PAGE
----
This social security action was submitted to the court, without oral argument, for ruling on plaintiff's motion for summary judgment or remand and defendant's cross-motion for summary judgment. For the reasons explained below, plaintiff's motion for remand is granted, the decision of the Commissioner of Social Security (Commissioner) is reversed, and this matter is remanded for further proceedings consistent with this order.
Plaintiff applied for Supplemental Security Income benefits (SSI) under Title XVI of the Social Security Act (the Act) on April 11, 2003. (Transcript (Tr.) at 44-72.) The Commissioner denied plaintiff's application initially on September 30, 2003, and upon reconsideration on September 30, 2004. (Tr. at 32-34.) On December 30, 2004, plaintiff requested a hearing before an administrative law judge (ALJ). (Tr. at 43.) At the hearing conducted by ALJ L. Kalei Fong on December 6, 2005, plaintiff was represented by counsel and testified through an interpreter. (Tr. at 213-28.) In a decision issued on March 17, 2006, the ALJ determined that plaintiff was not disabled through the date of the decision. (Tr. at 12-21.) The ALJ entered the following findings:
1. The claimant has not engaged in substantial gainful activity since the alleged onset of disability.
2. The claimant's major depressive disorder and schizoaffective disorder are considered "severe" based on the requirements in the Regulations 20 CFR § 416.920(c).
3. These medically determinable impairments do not meet or medically equal one of the listed impairments in Appendix 1, Subpart P, Regulation No. 4.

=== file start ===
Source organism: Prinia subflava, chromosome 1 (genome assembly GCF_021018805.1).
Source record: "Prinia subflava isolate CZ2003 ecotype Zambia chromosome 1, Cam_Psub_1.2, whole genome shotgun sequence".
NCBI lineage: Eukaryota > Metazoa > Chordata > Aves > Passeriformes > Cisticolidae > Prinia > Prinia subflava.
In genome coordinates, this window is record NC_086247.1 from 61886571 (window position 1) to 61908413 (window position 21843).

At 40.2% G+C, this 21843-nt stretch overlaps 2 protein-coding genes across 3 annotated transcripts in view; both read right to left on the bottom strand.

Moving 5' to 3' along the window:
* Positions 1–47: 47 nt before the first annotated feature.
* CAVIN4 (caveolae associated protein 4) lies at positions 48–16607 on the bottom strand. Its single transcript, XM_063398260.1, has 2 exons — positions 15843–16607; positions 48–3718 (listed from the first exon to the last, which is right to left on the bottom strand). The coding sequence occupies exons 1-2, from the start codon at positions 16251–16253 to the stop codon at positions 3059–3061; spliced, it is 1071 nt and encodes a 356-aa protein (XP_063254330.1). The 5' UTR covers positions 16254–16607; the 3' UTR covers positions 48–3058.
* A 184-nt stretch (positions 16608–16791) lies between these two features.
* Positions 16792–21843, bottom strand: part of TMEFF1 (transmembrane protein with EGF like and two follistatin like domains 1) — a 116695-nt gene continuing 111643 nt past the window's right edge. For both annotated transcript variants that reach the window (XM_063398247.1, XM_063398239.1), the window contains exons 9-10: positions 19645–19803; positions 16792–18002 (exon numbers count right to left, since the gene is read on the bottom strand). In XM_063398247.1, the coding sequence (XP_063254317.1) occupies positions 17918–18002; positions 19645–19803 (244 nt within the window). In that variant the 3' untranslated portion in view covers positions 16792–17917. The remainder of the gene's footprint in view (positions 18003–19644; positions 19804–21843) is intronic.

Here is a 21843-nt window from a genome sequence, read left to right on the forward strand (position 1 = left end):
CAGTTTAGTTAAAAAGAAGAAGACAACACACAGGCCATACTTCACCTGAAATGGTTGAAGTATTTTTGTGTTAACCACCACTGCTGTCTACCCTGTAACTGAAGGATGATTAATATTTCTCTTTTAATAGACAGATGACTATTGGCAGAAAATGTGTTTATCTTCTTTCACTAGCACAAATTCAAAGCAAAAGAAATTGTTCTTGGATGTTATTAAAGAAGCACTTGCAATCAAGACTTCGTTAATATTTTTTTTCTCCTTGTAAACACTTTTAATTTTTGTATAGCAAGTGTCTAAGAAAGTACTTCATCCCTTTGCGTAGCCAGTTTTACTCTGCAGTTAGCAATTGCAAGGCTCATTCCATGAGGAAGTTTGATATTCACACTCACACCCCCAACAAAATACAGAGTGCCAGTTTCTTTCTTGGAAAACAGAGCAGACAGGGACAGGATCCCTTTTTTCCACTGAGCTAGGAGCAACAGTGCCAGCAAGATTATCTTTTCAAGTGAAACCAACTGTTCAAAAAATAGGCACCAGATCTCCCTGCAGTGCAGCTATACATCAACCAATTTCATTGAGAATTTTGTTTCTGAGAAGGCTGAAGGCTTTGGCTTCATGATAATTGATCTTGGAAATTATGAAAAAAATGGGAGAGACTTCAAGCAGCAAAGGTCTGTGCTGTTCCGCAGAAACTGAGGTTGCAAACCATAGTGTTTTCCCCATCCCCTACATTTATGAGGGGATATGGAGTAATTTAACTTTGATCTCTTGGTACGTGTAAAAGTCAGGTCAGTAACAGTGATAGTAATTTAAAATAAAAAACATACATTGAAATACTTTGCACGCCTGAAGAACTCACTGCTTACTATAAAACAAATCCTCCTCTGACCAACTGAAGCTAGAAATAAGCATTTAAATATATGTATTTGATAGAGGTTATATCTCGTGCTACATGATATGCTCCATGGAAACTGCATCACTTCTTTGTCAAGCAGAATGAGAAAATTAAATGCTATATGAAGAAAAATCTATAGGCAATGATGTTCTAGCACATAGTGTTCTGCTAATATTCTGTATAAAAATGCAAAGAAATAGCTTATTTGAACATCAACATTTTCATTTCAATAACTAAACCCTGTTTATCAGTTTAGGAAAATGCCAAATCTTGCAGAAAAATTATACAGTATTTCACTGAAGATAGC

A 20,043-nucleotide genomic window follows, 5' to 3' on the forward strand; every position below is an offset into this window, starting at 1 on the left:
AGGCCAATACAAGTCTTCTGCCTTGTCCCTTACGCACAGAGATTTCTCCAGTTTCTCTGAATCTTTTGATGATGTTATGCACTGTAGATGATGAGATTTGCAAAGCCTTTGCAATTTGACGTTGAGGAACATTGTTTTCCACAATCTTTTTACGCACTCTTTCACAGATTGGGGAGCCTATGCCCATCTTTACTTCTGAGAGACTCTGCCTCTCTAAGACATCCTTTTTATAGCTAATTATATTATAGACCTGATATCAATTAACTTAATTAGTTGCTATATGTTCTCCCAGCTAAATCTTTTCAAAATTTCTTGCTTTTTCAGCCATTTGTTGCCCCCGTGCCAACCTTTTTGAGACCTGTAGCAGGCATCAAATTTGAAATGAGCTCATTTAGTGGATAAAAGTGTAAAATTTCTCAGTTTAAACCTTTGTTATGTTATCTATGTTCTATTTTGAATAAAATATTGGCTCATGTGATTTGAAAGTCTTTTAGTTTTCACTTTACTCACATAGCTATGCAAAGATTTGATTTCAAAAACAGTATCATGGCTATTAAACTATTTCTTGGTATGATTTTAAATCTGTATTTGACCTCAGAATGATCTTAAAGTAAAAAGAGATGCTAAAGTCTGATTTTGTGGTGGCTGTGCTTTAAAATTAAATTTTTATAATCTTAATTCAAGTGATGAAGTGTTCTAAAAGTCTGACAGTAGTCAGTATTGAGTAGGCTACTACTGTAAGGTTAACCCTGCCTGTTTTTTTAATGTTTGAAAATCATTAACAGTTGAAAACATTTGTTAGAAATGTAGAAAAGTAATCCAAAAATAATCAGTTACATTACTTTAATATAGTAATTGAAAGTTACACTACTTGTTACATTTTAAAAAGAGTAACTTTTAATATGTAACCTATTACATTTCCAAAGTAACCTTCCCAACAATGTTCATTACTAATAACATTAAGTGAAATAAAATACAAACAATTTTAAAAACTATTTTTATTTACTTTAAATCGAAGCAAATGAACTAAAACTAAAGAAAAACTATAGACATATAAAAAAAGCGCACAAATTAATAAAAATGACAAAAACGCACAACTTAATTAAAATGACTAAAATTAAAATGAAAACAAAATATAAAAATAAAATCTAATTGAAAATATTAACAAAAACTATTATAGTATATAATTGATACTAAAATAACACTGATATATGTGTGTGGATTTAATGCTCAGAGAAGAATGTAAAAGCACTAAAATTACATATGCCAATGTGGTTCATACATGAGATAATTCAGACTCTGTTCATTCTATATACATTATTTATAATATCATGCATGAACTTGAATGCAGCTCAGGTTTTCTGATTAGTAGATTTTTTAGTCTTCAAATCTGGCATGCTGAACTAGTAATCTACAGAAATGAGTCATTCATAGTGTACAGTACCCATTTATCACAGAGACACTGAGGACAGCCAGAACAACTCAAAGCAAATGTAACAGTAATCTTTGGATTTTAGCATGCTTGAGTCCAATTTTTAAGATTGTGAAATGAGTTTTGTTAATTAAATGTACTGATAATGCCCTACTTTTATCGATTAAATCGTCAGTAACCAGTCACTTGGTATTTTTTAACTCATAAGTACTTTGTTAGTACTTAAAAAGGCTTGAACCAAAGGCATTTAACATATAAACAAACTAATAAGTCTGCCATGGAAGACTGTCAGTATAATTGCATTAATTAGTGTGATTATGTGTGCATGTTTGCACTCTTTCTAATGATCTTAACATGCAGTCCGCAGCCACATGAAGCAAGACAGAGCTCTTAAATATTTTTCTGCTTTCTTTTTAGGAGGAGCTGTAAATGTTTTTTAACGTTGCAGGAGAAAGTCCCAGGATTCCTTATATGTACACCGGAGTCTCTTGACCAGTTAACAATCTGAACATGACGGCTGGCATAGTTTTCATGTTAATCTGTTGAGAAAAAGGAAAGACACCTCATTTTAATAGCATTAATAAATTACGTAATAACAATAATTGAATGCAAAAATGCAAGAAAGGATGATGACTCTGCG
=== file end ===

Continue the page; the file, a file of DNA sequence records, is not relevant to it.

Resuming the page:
4. The undersigned finds the claimant's allegations regarding her limitations are not totally credible for the reasons set forth in the body of the decision.
5. The claimant has the residual functional capacity to understand, remember and carry out simple one or two-step instructions. The claimant also has the ability to relate and interact with others not requiring significant close/coordinated interactions. She can also adapt to stresses common to a normal work environment. The claimant can also maintain concentration, attention, persistence and pace and she can maintain regular attendance. In other words, the claimant retains the ability to perform simple, unskilled work.
6. The claimant has no past relevant work (20 CFR § 416.965).
7. The claimant is a 'younger individual' (20 CFR § 416.963).
8. The claimant is 'unable to communicate in English' (20 CFR § 416.964).
9. The claimant has no exertional limitations (20 CFR § 416.945).
10. Considering the range of work at all levels that the claimant is still functionally capable of performing, in combination with her age, education, and work experience, and using section 204.00 of the Medical-Vocational Guidelines as a framework for decision-making, the claimant is not disabled.
11. The claimant was not under a "disability," as defined in the Social Security Act, at any time through the date of this decision (20 CFR § 416.920(g)). (Tr. at 20.)
On July 7, 2006, the Appeals Council denied plaintiff's request for review of the ALJ's decision. (Tr. at 4-8.) Plaintiff sought judicial review pursuant to 42 U.S.C. § 405(g) by filing ...